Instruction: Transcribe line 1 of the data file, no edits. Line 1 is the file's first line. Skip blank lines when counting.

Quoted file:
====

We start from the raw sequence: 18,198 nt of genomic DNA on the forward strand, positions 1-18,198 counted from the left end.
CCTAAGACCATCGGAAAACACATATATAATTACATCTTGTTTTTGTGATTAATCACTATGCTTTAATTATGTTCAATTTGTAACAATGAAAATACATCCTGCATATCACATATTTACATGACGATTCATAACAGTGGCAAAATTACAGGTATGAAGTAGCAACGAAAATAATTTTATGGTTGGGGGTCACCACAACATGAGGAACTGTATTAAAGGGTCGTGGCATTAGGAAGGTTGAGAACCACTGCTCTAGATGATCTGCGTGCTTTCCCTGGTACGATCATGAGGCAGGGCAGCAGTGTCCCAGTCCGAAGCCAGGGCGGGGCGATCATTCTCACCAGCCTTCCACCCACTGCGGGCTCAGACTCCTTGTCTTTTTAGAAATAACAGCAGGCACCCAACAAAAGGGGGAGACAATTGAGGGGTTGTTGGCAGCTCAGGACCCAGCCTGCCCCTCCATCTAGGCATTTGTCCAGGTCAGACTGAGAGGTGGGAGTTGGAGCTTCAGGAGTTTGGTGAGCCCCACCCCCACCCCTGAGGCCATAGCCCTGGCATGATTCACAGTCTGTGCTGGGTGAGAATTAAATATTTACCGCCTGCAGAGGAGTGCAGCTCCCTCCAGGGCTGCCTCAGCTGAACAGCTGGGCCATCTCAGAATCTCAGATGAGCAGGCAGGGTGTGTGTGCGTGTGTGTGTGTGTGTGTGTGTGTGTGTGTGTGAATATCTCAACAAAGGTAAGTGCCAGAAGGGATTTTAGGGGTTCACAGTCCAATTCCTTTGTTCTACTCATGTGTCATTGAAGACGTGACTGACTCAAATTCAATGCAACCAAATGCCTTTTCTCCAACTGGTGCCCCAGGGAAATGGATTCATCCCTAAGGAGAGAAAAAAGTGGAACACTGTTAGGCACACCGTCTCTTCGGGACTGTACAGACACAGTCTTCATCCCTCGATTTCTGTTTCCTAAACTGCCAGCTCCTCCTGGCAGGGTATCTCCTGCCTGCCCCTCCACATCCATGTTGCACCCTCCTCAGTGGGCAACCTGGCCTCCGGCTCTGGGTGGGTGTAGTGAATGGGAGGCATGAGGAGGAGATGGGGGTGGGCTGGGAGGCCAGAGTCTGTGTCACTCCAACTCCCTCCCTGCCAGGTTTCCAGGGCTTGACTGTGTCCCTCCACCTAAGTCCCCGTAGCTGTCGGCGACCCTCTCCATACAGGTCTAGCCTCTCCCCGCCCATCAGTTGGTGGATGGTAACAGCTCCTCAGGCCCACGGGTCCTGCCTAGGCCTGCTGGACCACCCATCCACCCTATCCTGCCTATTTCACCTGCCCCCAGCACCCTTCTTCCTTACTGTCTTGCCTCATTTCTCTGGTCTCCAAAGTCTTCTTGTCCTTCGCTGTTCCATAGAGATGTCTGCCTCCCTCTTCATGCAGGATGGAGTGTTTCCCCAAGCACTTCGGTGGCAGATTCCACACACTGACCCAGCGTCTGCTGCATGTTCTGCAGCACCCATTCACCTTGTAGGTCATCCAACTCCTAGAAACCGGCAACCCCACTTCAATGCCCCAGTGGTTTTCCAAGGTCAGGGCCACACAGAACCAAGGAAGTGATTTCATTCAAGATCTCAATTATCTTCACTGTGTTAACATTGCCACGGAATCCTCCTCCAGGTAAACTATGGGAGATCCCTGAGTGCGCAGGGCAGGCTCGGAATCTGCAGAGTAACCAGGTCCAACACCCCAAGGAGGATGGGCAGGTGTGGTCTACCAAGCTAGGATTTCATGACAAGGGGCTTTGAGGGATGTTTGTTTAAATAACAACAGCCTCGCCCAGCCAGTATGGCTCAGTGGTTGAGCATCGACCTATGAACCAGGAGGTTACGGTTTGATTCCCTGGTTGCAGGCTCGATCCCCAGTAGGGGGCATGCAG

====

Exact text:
We start from the raw sequence: 18,198 nt of genomic DNA on the forward strand, positions 1-18,198 counted from the left end.